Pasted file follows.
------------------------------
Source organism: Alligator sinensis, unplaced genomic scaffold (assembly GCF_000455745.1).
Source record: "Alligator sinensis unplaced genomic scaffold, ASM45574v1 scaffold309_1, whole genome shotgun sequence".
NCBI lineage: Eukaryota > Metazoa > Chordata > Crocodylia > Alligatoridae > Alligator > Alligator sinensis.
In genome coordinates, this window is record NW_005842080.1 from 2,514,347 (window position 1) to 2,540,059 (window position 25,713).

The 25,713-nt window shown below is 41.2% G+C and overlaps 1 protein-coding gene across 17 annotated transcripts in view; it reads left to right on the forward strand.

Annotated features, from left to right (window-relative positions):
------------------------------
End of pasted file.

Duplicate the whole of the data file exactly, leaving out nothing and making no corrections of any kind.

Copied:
Source organism: Alligator sinensis, unplaced genomic scaffold (assembly GCF_000455745.1).
Source record: "Alligator sinensis unplaced genomic scaffold, ASM45574v1 scaffold309_1, whole genome shotgun sequence".
NCBI lineage: Eukaryota > Metazoa > Chordata > Crocodylia > Alligatoridae > Alligator > Alligator sinensis.
In genome coordinates, this window is record NW_005842080.1 from 2,514,347 (window position 1) to 2,540,059 (window position 25,713).

The 25,713-nt window shown below is 41.2% G+C and overlaps 1 protein-coding gene across 17 annotated transcripts in view; it reads left to right on the forward strand.

Annotated features, from left to right (window-relative positions):